Newton's Second Law of motion states that the rate of change of momentum of an object is proportional to the applied unbalanced force in the direction of the force.
Where F is the force applied, m is the mass of the body, and a, the acceleration produced.
If a body is subjected to multiple forces at the same time, then the acceleration produced is proportional to the vector sum (that is, the net force) of all the individual forces.
The Second Law can also be shown to relate the net force and the momentum p of the body:
Therefore, Newton's Second Law also states that the net force acting on a body is equal to the rate of change of momentum of the body.
The First Law of Motion indicates that when an unbalanced external force acts on an object, its velocity changes, ie., the object is accelerated. Now, let’s study how the acceleration of an object depends on the force applied. Consider the example. A car at rest does not require much attention when parked along a road side. But the moving car, even at a low speed, may kill a person standing in its path. A small mass, such as a bullet may kill a person when fired from a gun. From these examples it is clear that the impact produced by the objects depends on their mass and velocity. When we combine the mass and velocity of an object, we get another quantity called momentum, which was introduced by Newton.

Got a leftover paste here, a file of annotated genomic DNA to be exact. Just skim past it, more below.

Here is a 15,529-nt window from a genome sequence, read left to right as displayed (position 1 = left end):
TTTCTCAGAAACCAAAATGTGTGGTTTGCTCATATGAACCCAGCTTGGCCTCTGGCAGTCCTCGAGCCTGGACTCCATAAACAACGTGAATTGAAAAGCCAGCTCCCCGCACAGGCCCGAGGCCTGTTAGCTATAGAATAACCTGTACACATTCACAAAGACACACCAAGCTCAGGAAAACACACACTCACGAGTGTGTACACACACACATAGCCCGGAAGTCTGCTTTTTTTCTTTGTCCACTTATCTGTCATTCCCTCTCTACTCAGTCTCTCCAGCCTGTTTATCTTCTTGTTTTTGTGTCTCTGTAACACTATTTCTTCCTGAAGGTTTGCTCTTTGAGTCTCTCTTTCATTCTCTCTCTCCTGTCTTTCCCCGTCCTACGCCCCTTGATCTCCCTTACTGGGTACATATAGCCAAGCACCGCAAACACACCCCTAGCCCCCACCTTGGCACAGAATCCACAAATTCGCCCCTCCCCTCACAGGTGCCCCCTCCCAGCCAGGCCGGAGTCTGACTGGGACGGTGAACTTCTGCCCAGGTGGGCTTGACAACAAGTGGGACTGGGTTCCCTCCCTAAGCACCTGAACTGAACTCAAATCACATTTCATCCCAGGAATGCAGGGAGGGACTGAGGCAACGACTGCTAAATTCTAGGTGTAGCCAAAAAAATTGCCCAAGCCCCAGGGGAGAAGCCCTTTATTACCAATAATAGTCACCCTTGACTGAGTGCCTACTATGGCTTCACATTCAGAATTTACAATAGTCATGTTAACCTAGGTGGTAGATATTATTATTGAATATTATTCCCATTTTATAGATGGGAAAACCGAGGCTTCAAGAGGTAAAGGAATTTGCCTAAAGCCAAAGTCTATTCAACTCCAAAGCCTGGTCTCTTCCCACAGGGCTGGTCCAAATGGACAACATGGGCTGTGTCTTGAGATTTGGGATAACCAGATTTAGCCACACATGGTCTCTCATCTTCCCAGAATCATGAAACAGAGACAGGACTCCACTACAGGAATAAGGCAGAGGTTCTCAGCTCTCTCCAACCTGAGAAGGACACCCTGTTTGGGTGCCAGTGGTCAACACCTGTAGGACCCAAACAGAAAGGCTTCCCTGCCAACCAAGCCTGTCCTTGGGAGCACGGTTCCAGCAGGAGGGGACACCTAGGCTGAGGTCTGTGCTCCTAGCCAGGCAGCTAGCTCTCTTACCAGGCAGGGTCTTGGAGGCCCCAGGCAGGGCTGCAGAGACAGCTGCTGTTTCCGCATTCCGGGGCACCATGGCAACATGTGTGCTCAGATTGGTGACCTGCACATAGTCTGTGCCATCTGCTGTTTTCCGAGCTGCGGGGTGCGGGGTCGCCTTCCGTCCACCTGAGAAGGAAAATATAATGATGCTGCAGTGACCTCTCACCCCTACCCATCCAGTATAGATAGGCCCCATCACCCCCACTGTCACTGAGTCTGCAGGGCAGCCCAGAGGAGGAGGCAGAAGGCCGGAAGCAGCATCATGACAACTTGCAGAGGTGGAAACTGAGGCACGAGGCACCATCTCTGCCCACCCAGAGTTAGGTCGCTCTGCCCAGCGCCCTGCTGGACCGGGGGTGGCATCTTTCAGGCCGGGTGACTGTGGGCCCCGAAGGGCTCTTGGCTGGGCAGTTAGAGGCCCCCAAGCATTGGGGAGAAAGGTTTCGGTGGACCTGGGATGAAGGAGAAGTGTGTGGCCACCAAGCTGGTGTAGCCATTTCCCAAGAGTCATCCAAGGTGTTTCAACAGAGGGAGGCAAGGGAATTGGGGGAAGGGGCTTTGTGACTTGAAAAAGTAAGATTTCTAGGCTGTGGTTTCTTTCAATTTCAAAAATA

Momentum has both direction and magnitude. Its direction is the same as that of velocity. When an unbalanced force is applied on an object, it changes the velocity of an object, which in turn changes its momentum. So, it is concluded that the force necessary to change the momentum of an object depends on the time rate at which the momentum is changed.
The acceleration of a moving object can be calculated by:
The student learns about
Cite in Scientific Research:
Nedungadi P., Raman R. & McGregor M. (2013, October). Enhanced STEM learning with Online Labs: Empirical study comparing physical labs, tablets and desktops. In Frontiers in Education Conference, 2013 IEEE (pp. 1585-1590). IEEE.
Cite this Simulator: